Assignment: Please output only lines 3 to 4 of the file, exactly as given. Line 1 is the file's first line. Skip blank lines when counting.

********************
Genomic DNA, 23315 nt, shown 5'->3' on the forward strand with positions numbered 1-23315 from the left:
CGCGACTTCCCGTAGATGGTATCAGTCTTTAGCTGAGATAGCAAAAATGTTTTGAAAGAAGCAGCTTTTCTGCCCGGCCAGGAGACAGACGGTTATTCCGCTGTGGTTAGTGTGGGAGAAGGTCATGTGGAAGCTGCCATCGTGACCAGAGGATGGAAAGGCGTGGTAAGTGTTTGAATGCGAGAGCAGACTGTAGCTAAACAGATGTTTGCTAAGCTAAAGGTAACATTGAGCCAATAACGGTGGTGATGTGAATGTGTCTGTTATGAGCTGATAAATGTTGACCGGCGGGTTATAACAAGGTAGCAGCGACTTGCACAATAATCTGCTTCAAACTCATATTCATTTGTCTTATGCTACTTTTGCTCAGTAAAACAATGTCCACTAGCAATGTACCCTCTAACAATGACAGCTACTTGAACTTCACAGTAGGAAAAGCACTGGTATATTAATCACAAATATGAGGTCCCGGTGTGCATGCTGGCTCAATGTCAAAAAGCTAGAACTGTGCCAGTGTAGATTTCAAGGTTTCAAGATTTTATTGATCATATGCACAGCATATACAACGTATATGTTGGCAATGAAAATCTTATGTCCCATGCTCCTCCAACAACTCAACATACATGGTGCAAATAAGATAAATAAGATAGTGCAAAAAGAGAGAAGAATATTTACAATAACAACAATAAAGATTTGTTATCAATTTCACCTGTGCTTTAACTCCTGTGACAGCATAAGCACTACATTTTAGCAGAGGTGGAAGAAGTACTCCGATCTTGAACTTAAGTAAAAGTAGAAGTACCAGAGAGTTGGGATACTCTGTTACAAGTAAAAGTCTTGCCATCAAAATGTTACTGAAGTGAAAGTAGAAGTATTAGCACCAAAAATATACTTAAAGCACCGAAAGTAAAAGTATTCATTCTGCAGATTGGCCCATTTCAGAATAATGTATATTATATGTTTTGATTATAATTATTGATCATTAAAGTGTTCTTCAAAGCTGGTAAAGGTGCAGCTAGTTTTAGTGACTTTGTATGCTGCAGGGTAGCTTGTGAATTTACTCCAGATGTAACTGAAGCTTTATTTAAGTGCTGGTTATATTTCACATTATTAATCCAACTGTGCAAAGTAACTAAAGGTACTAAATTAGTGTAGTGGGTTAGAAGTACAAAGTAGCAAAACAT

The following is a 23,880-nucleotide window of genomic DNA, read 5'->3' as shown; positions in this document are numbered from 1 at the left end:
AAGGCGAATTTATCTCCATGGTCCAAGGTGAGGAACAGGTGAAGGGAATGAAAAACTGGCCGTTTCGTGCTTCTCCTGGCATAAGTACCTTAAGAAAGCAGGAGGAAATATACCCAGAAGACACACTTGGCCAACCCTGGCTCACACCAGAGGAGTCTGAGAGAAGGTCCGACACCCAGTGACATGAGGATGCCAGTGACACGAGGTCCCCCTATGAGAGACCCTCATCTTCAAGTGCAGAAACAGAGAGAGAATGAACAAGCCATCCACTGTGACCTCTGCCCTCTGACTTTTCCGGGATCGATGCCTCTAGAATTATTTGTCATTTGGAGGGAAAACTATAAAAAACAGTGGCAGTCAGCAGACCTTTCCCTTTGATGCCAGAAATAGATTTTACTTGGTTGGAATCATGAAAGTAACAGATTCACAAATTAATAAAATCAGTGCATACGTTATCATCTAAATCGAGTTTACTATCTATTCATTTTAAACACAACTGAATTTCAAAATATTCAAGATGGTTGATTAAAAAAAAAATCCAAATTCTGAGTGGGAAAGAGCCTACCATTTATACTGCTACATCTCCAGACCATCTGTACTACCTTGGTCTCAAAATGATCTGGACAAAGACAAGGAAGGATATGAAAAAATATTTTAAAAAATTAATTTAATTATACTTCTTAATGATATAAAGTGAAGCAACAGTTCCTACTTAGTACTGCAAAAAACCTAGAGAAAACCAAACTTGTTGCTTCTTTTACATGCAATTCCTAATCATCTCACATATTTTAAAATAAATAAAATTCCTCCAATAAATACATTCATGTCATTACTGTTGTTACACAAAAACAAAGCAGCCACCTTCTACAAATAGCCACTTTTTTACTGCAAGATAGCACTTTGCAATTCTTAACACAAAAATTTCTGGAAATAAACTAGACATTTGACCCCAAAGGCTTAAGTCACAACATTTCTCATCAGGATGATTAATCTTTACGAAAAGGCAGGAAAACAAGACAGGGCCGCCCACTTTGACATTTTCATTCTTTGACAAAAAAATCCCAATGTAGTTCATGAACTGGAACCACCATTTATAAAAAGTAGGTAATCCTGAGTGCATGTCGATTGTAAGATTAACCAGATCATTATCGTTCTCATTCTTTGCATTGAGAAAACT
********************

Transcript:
The following is a 23,880-nucleotide window of genomic DNA, read 5'->3' as shown; positions in this document are numbered from 1 at the left end:
AAGGCGAATTTATCTCCATGGTCCAAGGTGAGGAACAGGTGAAGGGAATGAAAAACTGGCCGTTTCGTGCTTCTCCTGGCATAAGTACCTTAAGAAAGCAGGAGGAAATATACCCAGAAGACACACTTGGCCAACCCTGGCTCACACCAGAGGAGTCTGAGAGAAGGTCCGACACCCAGTGACATGAGGATGCCAGTGACACGAGGTCCCCCTATGAGAGACCCTCATCTTCAAGTGCAGAAACAGAGAGAGAATGAACAAGCCATCCACTGTGACCTCTGCCCTCTGACTTTTCCGGGATCGATGCCTCTAGAATTATTTGTCATTTGGAGGGAAAACTATAAAAAACAGTGGCAGTCAGCAGACCTTTCCCTTTGATGCCAGAAATAGATTTTACTTGGTTGGAATCATGAAAGTAACAGATTCACAAATTAATAAAATCAGTGCATACGTTATCATCTAAATCGAGTTTACTATCTATTCATTTTAAACACAACTGAATTTCAAAATATTCAAGATGGTTGATTAAAAAAAAAATCCAAATTCTGAGTGGGAAAGAGCCTACCATTTATACTGCTACATCTCCAGACCATCTGTACTACCTTGGTCTCAAAATGATCTGGACAAAGACAAGGAAGGATATGAAAAAATATTTTAAAAAATTAATTTAATTATACTTCTTAATGATATAAAGTGAAGCAACAGTTCCTACTTAGTACTGCAAAAAACCTAGAGAAAACCAAACTTGTTGCTTCTTTTACATGCAATTCCTAATCATCTCACATATTTTAAAATAAATAAAATTCCTCCAATAAATACATTCATGTCATTACTGTTGTTACACAAAAACAAAGCAGCCACCTTCTACAAATAGCCACTTTTTTACTGCAAGATAGCACTTTGCAATTCTTAACACAAAAATTTCTGGAAATAAACTAGACATTTGACCCCAAAGGCTTAAGTCACAACATTTCTCATCAGGATGATTAATCTTTACGAAAAGGCAGGAAAACAAGACAGGGCCGCCCACTTTGACATTTTCATTCTTTGACAAAAAAATCCCAATGTAGTTCATGAACTGGAACCACCATTTATAAAAAGTAGGTAATCCTGAGTGCATGTCGATTGTAAGATTAACCAGATCATTATCGTTCTCATTCTTTGCATTGAGAAAACT